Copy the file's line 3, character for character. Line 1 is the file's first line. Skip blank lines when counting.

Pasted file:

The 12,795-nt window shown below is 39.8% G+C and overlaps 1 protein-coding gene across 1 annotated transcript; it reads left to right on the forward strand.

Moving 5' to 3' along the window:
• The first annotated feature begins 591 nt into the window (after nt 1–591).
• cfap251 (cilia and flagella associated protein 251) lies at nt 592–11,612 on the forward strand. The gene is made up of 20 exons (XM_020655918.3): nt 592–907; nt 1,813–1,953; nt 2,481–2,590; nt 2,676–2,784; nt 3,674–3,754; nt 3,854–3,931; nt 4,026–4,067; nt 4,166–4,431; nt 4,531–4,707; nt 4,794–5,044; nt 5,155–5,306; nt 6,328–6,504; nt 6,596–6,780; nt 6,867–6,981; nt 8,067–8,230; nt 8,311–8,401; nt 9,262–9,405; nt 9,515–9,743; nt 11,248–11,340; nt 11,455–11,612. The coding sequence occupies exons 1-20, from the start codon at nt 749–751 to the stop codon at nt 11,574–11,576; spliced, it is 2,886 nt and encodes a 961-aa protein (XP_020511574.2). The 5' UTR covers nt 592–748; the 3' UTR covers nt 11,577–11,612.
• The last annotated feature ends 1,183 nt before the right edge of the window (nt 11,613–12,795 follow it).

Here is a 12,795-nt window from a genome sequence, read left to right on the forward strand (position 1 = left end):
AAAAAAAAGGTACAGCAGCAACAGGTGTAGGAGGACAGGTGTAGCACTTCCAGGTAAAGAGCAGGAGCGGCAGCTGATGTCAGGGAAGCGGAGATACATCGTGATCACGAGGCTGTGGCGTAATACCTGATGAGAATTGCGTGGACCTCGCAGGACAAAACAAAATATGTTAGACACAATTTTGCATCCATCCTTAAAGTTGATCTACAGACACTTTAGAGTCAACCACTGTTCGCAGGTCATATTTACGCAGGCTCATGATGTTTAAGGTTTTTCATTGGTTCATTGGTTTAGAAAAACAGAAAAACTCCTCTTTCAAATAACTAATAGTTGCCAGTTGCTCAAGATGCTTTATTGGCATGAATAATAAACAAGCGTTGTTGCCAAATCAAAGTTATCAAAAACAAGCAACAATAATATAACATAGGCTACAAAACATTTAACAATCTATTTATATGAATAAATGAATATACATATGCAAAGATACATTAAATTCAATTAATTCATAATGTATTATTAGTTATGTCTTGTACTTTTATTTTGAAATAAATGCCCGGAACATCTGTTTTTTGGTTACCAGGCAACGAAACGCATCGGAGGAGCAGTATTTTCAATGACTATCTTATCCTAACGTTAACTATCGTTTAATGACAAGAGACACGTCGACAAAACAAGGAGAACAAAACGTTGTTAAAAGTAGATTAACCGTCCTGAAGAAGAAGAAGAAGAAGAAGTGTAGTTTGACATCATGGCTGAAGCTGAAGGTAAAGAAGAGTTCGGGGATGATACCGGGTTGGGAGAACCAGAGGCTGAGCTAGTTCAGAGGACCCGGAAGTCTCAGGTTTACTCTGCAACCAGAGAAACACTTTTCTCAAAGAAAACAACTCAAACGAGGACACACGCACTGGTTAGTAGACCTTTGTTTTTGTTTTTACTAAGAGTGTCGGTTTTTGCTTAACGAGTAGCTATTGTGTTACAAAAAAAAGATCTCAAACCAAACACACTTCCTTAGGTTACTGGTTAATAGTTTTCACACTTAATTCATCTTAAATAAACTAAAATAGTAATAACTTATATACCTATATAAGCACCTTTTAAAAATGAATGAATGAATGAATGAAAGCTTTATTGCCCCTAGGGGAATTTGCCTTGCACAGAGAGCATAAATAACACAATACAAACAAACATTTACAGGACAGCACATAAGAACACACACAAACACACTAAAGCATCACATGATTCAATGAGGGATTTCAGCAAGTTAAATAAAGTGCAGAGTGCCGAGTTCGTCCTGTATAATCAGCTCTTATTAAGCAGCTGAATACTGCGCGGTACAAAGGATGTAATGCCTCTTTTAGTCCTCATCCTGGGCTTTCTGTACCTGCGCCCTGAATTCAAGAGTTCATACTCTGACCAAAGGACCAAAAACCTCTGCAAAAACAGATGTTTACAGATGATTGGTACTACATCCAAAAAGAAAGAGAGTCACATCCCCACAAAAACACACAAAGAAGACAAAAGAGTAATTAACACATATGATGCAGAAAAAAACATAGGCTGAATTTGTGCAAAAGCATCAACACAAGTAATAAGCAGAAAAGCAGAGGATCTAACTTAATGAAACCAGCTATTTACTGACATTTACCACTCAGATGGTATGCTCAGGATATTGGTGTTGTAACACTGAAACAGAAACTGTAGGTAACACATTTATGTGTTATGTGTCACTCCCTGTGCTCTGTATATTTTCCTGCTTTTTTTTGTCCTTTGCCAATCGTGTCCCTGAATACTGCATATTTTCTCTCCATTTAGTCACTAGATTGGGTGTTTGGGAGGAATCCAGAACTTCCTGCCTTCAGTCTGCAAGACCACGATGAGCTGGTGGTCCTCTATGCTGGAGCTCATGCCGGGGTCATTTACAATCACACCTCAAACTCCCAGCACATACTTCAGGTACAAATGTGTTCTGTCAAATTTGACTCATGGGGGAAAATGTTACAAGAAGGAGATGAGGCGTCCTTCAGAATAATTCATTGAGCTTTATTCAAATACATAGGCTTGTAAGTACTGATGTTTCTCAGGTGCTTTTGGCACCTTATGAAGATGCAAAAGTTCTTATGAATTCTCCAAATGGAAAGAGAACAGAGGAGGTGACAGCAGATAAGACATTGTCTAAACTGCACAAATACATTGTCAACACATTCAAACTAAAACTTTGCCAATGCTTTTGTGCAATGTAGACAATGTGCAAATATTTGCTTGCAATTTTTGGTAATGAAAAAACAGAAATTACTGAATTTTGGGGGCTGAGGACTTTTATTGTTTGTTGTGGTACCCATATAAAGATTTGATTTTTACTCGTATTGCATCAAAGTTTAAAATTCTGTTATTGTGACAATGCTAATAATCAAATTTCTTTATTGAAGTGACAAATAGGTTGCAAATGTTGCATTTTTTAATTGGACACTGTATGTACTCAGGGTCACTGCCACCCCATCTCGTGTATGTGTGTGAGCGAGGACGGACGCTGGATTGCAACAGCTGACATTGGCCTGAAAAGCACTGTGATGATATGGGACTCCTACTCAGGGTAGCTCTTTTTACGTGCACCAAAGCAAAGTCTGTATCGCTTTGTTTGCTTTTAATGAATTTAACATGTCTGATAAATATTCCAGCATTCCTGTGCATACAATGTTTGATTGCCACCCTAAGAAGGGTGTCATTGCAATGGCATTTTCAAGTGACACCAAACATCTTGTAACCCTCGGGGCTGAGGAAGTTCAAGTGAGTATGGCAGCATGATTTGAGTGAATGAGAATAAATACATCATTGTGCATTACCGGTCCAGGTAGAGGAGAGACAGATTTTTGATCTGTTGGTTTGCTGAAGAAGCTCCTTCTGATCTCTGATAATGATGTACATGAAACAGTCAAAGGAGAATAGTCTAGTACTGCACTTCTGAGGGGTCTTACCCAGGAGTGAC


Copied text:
• The first annotated feature begins 591 nt into the window (after nt 1–591).